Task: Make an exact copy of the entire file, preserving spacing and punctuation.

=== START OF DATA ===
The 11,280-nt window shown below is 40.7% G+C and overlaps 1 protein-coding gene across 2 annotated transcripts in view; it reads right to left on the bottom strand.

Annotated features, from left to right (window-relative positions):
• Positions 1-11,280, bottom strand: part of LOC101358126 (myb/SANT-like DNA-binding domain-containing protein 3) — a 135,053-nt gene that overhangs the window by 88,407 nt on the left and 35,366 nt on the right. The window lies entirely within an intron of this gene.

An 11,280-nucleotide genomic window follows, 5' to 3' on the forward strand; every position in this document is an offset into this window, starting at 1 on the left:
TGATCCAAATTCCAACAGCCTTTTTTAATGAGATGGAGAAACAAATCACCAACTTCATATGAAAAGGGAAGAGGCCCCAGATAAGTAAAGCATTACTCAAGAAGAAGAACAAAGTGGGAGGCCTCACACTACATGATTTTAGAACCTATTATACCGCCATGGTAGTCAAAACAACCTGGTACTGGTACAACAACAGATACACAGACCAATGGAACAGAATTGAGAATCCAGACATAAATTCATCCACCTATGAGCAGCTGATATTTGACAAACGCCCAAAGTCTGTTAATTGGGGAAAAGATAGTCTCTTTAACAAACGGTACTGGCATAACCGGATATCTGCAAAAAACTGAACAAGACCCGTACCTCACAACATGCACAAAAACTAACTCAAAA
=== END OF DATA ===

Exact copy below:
The 11,280-nt window shown below is 40.7% G+C and overlaps 1 protein-coding gene across 2 annotated transcripts in view; it reads right to left on the bottom strand.

Annotated features, from left to right (window-relative positions):
• Positions 1-11,280, bottom strand: part of LOC101358126 (myb/SANT-like DNA-binding domain-containing protein 3) — a 135,053-nt gene that overhangs the window by 88,407 nt on the left and 35,366 nt on the right. The window lies entirely within an intron of this gene.

An 11,280-nucleotide genomic window follows, 5' to 3' on the forward strand; every position in this document is an offset into this window, starting at 1 on the left:
TGATCCAAATTCCAACAGCCTTTTTTAATGAGATGGAGAAACAAATCACCAACTTCATATGAAAAGGGAAGAGGCCCCAGATAAGTAAAGCATTACTCAAGAAGAAGAACAAAGTGGGAGGCCTCACACTACATGATTTTAGAACCTATTATACCGCCATGGTAGTCAAAACAACCTGGTACTGGTACAACAACAGATACACAGACCAATGGAACAGAATTGAGAATCCAGACATAAATTCATCCACCTATGAGCAGCTGATATTTGACAAACGCCCAAAGTCTGTTAATTGGGGAAAAGATAGTCTCTTTAACAAACGGTACTGGCATAACCGGATATCTGCAAAAAACTGAACAAGACCCGTACCTCACAACATGCACAAAAACTAACTCAAAA